Adversities form an integral part of human experience, but what is it that enables us to endure the toughest of situations and take action against nearly impossible odds? What keeps us going when we feel we have reached the end of our abilities?
The Nordic country of Finland has a cultural construct known as sisu, used to describe the enigmatic power that enables individuals to push through significant hardships. The term dates back hundreds of years. However, the idea of sisu is much older. It is a central part of Finnish collective discourse and can been seen as a life philosophy. Sisu is extraordinary courage and determination in the face of adversity. It’s about not seeing a silver lining in the clouds, and yet jumping into the storm anyway. At the core of sisu is the idea that, in each of us, there is more strength than meets the eye.
Even though the construct of sisu has its roots in Finland, it is relevant to all human beings anywhere in the world. It is a potential which we all share and which can have a powerful impact on our daily lives. Sisu is embodied by people everywhere who defy the odds and hold on to hope when at first there seems to be none.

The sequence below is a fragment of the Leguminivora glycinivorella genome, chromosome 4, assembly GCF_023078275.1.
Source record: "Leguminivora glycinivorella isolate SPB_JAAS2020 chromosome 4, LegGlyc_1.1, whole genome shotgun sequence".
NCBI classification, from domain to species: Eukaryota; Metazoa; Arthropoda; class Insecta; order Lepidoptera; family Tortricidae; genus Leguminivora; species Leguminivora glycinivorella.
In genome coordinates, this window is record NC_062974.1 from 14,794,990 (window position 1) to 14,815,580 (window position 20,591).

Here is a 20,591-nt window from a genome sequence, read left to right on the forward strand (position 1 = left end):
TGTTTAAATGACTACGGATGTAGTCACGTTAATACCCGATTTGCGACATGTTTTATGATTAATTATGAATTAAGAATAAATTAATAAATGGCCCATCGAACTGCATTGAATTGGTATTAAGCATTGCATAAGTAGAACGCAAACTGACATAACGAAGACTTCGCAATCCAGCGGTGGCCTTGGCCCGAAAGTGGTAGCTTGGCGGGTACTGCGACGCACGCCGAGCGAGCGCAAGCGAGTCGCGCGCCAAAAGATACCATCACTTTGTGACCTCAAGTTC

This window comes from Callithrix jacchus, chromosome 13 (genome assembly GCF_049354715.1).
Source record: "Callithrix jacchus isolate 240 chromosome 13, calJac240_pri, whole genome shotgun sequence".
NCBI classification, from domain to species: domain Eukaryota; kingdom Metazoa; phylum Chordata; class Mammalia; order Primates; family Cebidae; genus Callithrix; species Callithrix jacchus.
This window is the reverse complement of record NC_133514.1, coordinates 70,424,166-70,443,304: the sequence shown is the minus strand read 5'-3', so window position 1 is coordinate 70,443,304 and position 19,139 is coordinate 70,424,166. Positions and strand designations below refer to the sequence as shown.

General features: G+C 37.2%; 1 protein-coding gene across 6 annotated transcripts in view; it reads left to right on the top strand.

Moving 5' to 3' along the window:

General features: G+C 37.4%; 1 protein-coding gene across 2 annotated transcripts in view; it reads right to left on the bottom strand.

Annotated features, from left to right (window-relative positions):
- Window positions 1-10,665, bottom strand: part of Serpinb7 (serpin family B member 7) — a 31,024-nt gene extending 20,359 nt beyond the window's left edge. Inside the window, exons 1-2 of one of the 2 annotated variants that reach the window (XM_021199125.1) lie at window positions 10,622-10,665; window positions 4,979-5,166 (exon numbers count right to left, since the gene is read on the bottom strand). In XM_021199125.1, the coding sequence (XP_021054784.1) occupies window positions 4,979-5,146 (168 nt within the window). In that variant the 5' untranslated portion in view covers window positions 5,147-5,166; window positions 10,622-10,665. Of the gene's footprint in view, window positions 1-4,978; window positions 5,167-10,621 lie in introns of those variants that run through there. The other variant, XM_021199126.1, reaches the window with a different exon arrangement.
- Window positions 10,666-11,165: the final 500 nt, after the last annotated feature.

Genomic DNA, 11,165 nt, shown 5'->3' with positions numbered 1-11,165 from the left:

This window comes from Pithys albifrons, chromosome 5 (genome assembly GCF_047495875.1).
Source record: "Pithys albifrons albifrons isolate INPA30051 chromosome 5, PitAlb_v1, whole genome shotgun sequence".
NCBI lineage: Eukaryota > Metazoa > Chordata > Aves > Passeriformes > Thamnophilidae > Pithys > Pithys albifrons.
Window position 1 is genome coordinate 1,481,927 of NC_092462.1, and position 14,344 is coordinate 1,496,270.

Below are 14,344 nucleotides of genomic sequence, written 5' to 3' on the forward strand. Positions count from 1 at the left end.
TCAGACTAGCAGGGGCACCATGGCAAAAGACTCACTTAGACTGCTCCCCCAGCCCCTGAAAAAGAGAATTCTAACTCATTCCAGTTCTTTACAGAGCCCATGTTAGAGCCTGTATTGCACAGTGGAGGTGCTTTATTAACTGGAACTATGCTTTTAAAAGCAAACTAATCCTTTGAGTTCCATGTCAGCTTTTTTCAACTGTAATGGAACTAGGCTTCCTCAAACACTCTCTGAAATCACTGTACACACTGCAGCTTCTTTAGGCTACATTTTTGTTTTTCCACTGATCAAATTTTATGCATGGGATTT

The aim of Sisu not Silence is to end the silence around interpersonal violence, remove the stigma and shame imposed on individuals who have experienced it, and create a community which survivors feel proud to belong to. Sisu not Silence features and highlights stories of overcoming abuse, regaining strength and reclaiming ownership of one’s story, if it was once lost.
Emilia Lahti is a researcher and social activist with special interest in applied positive psychology and social justice. Her ambition is to create practical, empowering applications, which can be leveraged on a systemic level to enable a more positive human future.